By the age of 14, I had lost patience to correct every person who got my name wrong, so I just nodded at the immigration officer at Jerusalem airport. She showed my passport to her colleague sitting nearby and they both shared a giggle. I thought the horror show was over but I soon heard my name pronounced incorrectly again. This time, over the loudspeaker because I’d forgotten to collect a document. Some people around started laughing and my mom looked at me with a confused face and asked “Beta, kem hasse che badha (Why is everyone laughing?)”
My parents and relatives all studied in Gujarati-medium schools and in the language – as well as in Hindi and Marathi – Hardik has a sweet meaning. It means “from the heart”. I won’t go into the specifics, but let’s just say Gujarati is a deceptive language. Gota is a deep-fried delicacy and muthiya is a breakfast snack. So while my name had a positive connotation in the world of my parents, it had a very different meaning in my world, a six-year old enrolled in an English-medium convent.
As children, our attempts at roasting friends begins with innocence, as we slightly twist names. Aman-Chaman, Hunny-Bunny, Bijal-Brinjal, Hardik-Hardisk. I’m guessing that would have been the rationale behind naming a baby Taimur, to save him from the menace. How the fuck do you roast a Taimur, or even come up with something that rhymes with it?
It wouldn’t take too long for things to change though, as Hussain Kuwajerwala fucked over my happiness, roaming around Indian toilets with that dreaded blue “Harpic” bottle. I was Harpic for a good number of years. After all, you could directly associate a human being with a sandaas. If you want to bring someone down in school, that’s the kind of banter you need.
In adolescence, the big guns were out.
I received sex education long before the rest of my classmates, when a senior pointed out what my name “actually” meant. “Oh! My parents don’t know! Those gullible cuties,” I thought. They might have just accidentally ruined my childhood. But I was wrong, it wasn’t just going to be my childhood.
Dick references became an integral part of my life like diabetes in a Gujarati meal. Every picture I click is a dick-pic. My go-to sexting line is “Hardik swagat hai.” De Kock is my favourite cricketer. My best friends are Dixit and Sukhdeep. Some people call me Hard, others call me Dick and I’m yet to figure out which one’s worse. I get a Hardick birthday cake every year just for a laugh. The same cake, every year. I get more penis enlargement spam mails than the average person. Every person I meet, wants to show me that Russell Peters set about how I should be working in porn.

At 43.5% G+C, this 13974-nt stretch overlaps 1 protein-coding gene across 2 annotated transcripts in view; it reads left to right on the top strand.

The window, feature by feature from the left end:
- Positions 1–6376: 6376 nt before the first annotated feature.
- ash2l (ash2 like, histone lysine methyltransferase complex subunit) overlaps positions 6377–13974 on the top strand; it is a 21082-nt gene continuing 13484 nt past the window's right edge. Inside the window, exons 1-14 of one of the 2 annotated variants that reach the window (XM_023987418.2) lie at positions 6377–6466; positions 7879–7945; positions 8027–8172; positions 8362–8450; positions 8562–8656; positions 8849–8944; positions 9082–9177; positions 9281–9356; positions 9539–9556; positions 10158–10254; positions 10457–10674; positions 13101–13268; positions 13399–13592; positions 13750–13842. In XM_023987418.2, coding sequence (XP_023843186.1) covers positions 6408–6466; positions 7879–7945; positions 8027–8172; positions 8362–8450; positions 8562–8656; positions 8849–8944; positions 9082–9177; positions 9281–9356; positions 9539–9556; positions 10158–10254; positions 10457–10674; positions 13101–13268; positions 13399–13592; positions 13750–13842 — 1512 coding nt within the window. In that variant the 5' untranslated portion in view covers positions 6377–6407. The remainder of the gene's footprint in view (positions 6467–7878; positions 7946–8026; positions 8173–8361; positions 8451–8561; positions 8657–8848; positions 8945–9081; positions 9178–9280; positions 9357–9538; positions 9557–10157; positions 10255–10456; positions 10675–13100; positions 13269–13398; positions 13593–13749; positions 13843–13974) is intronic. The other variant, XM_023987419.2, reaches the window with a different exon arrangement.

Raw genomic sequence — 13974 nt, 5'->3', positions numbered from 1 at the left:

While having an inappropriate name is all fun and games in teenage years, it can get tense and awkward at the workplace. When I sent a “Hi, Diana” to a colleague from Spain on the office messenger, I only got a terse “Hi” back. She didn’t mention my name. After all, it could well be a prank. What person is named Hardick?
Skype conference calls with foreign colleagues have a tricky ice-breaker as you introduce yourself and watch the colour drain from their face. Nope, it’s not a screen glitch. You want to die of guilt for something that isn’t your fault. On a bad day, you’ll get a formal email addressed as “Dear Hardick”, because auto correct isn’t necessarily politically correct.
The only thing worse than travelling abroad with a funny name is travelling abroad with your family. When you visit distant relatives and their kids, you can notice how they are all judging your family for being ignorant but don’t want to say it out loud. Well fuck you Randy, I look forward to your visit to India. In an attempt to fit in with the Europeans, you start making up nicknames like Hardy to avoid embarrassment. If your family couldn’t come up with a great name, they sure as hell didn’t come up with a decent nickname either. Hardu? It sounds like a sour fruit that no one wants to eat.
While my world changed at school, college, and work, it never collided with my parents’ world, who are still blissfully unaware. Every time my name is on a political hoarding in Maharashtra or Gujarat, they brag about how popular my name is. Or when Shahrukh Khan does a “hardik swagat” for some presenter at IIFA, my dad will jokingly congratulate himself. Ironically, my dad has a pretty good eye for funny names. “Ye Butler, Billings, Drinkwater, aisa koi naam rakhta hai kya?” he comments while watching sport.
Oh dad, if only you knew. You are that person.
I have made up my mind about what I’ll name my kid. If it’s a boy, I’ll name him Mulayam so every time he enters his full name on a form i.e. Mulayam Hardik Rajgor, he’ll be reminded of what an arsehole his dad was. And that’ll motivate him to do well in life. I do believe names shape your personality – because they are itself so fundamental to life, it’s a unique word that everyone associates you with. Your entire life. Well, mine happens to be a synonym for boner and it certainly helped me deal with uncomfortable situations and taught me to laugh them off. To never take myself too seriously. After all, even the people laughing almost never say it in a demeaning tone. It just happens to be a funny name and there’s nothing wrong with a laugh.
If your neighbour had a cute baby named Tipu, would you ever guess that he’d grow up to conquer territory, win multiple wars, and build a summer palace in Bangalore with tiger skin hanging on the wall? I think it was the rather silly name and people looking down at him as a child that inspired his success, and helped him become the Tiger of Mysore.
What’s in a name? A lot. Even in a funny one like Hardik.